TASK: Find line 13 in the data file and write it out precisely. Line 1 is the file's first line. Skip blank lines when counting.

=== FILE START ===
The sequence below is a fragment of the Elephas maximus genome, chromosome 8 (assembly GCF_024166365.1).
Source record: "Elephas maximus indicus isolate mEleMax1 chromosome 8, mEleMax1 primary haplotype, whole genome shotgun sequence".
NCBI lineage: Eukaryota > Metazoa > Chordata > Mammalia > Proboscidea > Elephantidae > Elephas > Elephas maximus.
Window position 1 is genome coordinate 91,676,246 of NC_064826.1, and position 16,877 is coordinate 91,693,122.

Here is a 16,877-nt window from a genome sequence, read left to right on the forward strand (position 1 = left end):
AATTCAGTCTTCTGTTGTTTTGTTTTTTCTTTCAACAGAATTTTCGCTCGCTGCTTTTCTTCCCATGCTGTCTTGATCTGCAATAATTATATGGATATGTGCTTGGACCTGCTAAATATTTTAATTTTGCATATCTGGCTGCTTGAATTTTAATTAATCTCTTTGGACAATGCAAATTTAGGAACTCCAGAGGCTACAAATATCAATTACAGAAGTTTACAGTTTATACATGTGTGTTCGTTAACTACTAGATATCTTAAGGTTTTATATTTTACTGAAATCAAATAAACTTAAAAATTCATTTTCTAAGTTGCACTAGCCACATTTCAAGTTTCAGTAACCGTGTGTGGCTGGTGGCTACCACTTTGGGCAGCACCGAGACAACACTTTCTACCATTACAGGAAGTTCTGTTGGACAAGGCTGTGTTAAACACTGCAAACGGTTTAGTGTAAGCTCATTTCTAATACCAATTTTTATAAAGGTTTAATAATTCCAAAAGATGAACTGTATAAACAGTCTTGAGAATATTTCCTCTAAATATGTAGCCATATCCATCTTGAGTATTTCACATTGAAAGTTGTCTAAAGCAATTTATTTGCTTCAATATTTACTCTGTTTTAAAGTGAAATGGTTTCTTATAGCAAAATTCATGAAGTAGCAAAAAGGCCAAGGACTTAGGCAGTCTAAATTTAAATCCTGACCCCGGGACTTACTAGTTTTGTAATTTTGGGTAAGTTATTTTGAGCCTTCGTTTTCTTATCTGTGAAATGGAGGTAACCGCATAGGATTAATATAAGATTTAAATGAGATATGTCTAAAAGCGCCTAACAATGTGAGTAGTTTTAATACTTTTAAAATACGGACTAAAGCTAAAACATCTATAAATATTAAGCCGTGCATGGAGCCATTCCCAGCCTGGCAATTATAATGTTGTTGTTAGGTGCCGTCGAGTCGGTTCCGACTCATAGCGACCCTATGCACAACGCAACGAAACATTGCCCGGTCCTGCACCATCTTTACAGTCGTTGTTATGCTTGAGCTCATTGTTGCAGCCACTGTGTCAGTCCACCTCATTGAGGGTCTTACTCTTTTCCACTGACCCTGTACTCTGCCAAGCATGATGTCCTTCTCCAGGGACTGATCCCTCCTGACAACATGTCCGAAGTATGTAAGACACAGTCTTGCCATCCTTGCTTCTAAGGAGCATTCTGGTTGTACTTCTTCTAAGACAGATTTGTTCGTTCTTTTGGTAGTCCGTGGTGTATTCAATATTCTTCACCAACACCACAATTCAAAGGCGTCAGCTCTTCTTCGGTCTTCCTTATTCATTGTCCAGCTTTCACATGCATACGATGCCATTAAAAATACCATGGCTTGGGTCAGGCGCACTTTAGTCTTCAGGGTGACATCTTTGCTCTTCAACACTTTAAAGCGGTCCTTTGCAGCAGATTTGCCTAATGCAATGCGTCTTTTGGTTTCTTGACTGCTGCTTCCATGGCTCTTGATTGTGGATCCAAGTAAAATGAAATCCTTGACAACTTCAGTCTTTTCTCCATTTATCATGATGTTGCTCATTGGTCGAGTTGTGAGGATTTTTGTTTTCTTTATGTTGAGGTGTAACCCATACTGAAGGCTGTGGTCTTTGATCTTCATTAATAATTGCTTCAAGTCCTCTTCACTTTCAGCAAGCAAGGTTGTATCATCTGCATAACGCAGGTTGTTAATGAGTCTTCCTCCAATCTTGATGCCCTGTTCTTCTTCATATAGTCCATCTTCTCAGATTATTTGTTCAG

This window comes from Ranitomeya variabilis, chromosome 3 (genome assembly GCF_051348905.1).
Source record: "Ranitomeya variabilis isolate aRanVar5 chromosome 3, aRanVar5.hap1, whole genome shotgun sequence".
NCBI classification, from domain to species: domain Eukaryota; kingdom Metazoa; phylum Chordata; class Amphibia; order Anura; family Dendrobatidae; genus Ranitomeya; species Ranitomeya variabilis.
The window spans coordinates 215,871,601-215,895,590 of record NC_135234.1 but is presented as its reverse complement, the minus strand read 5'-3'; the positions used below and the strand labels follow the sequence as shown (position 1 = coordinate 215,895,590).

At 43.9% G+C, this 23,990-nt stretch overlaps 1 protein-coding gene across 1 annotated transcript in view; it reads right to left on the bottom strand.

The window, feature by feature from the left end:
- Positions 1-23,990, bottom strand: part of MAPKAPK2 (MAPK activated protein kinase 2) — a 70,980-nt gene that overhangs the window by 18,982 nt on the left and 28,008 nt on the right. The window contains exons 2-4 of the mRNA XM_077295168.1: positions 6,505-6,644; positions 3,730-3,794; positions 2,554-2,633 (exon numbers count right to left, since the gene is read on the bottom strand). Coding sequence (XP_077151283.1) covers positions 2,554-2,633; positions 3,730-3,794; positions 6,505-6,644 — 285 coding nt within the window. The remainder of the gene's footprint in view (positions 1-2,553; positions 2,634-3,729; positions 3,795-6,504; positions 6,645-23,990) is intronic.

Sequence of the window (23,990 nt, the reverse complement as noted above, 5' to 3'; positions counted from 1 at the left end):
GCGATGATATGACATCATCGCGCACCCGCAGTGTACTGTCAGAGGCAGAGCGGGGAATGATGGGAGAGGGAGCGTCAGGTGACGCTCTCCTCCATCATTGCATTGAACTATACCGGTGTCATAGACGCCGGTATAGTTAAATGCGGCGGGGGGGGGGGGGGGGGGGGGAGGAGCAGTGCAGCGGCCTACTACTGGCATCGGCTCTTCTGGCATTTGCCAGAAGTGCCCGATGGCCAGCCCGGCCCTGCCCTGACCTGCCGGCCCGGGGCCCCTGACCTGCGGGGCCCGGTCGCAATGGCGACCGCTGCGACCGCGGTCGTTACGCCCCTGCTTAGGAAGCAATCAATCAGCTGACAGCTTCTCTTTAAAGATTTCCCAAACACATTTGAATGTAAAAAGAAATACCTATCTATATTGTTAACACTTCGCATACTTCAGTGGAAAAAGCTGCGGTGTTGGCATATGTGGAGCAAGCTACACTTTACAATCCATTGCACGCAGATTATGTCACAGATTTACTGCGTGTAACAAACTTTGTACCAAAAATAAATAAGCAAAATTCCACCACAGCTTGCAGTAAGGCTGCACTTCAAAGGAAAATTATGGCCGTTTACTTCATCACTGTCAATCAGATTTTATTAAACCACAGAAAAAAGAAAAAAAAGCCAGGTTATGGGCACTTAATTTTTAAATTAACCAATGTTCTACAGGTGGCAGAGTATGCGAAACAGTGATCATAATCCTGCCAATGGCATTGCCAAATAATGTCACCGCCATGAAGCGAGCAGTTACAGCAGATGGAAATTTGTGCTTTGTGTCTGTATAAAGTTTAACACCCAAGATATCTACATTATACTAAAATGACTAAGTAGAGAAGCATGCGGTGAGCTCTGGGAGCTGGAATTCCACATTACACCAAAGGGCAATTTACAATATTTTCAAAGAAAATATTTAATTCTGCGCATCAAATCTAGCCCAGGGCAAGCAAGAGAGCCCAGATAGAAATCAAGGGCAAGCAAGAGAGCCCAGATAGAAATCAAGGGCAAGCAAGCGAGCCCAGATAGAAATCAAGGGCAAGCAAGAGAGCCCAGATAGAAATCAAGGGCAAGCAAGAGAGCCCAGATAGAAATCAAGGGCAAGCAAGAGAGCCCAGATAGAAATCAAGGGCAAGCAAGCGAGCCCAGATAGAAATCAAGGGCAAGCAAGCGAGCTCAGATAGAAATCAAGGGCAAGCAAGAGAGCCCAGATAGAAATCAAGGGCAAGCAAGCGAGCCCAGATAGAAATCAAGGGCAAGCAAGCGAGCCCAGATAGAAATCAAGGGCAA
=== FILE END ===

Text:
- Positions 1-23,990, bottom strand: part of MAPKAPK2 (MAPK activated protein kinase 2) — a 70,980-nt gene that overhangs the window by 18,982 nt on the left and 28,008 nt on the right. The window contains exons 2-4 of the mRNA XM_077295168.1: positions 6,505-6,644; positions 3,730-3,794; positions 2,554-2,633 (exon numbers count right to left, since the gene is read on the bottom strand). Coding sequence (XP_077151283.1) covers positions 2,554-2,633; positions 3,730-3,794; positions 6,505-6,644 — 285 coding nt within the window. The remainder of the gene's footprint in view (positions 1-2,553; positions 2,634-3,729; positions 3,795-6,504; positions 6,645-23,990) is intronic.